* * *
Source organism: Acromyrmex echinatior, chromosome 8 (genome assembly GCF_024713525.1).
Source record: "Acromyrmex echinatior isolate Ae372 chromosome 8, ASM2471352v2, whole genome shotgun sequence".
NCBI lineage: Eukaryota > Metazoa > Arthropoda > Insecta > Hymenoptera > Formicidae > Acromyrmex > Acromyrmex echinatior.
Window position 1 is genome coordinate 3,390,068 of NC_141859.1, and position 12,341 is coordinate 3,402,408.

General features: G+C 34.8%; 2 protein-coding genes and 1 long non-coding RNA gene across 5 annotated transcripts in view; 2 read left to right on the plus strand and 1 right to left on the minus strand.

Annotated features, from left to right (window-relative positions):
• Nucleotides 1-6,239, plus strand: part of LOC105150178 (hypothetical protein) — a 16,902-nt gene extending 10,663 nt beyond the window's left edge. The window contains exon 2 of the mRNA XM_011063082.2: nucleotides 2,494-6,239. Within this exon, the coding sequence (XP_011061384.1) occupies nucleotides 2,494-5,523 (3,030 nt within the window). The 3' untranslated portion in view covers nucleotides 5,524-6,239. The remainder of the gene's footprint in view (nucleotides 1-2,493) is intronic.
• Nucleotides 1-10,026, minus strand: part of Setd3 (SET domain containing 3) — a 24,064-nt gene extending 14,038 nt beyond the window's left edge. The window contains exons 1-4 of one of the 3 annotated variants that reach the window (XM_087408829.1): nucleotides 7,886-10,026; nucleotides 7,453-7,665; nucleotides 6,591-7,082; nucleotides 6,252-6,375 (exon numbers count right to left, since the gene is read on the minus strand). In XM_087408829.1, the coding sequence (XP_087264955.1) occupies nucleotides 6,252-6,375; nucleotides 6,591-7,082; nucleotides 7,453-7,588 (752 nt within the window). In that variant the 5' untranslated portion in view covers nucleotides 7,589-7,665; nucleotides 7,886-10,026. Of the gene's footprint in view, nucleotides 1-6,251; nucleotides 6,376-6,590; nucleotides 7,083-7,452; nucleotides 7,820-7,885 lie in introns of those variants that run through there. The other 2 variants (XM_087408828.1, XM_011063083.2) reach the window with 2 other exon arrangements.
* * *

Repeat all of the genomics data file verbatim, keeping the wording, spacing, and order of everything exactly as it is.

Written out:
Source organism: Acromyrmex echinatior, chromosome 8 (genome assembly GCF_024713525.1).
Source record: "Acromyrmex echinatior isolate Ae372 chromosome 8, ASM2471352v2, whole genome shotgun sequence".
NCBI lineage: Eukaryota > Metazoa > Arthropoda > Insecta > Hymenoptera > Formicidae > Acromyrmex > Acromyrmex echinatior.
Window position 1 is genome coordinate 3,390,068 of NC_141859.1, and position 12,341 is coordinate 3,402,408.

General features: G+C 34.8%; 2 protein-coding genes and 1 long non-coding RNA gene across 5 annotated transcripts in view; 2 read left to right on the plus strand and 1 right to left on the minus strand.

Annotated features, from left to right (window-relative positions):
• Nucleotides 1-6,239, plus strand: part of LOC105150178 (hypothetical protein) — a 16,902-nt gene extending 10,663 nt beyond the window's left edge. The window contains exon 2 of the mRNA XM_011063082.2: nucleotides 2,494-6,239. Within this exon, the coding sequence (XP_011061384.1) occupies nucleotides 2,494-5,523 (3,030 nt within the window). The 3' untranslated portion in view covers nucleotides 5,524-6,239. The remainder of the gene's footprint in view (nucleotides 1-2,493) is intronic.
• Nucleotides 1-10,026, minus strand: part of Setd3 (SET domain containing 3) — a 24,064-nt gene extending 14,038 nt beyond the window's left edge. The window contains exons 1-4 of one of the 3 annotated variants that reach the window (XM_087408829.1): nucleotides 7,886-10,026; nucleotides 7,453-7,665; nucleotides 6,591-7,082; nucleotides 6,252-6,375 (exon numbers count right to left, since the gene is read on the minus strand). In XM_087408829.1, the coding sequence (XP_087264955.1) occupies nucleotides 6,252-6,375; nucleotides 6,591-7,082; nucleotides 7,453-7,588 (752 nt within the window). In that variant the 5' untranslated portion in view covers nucleotides 7,589-7,665; nucleotides 7,886-10,026. Of the gene's footprint in view, nucleotides 1-6,251; nucleotides 6,376-6,590; nucleotides 7,083-7,452; nucleotides 7,820-7,885 lie in introns of those variants that run through there. The other 2 variants (XM_087408828.1, XM_011063083.2) reach the window with 2 other exon arrangements.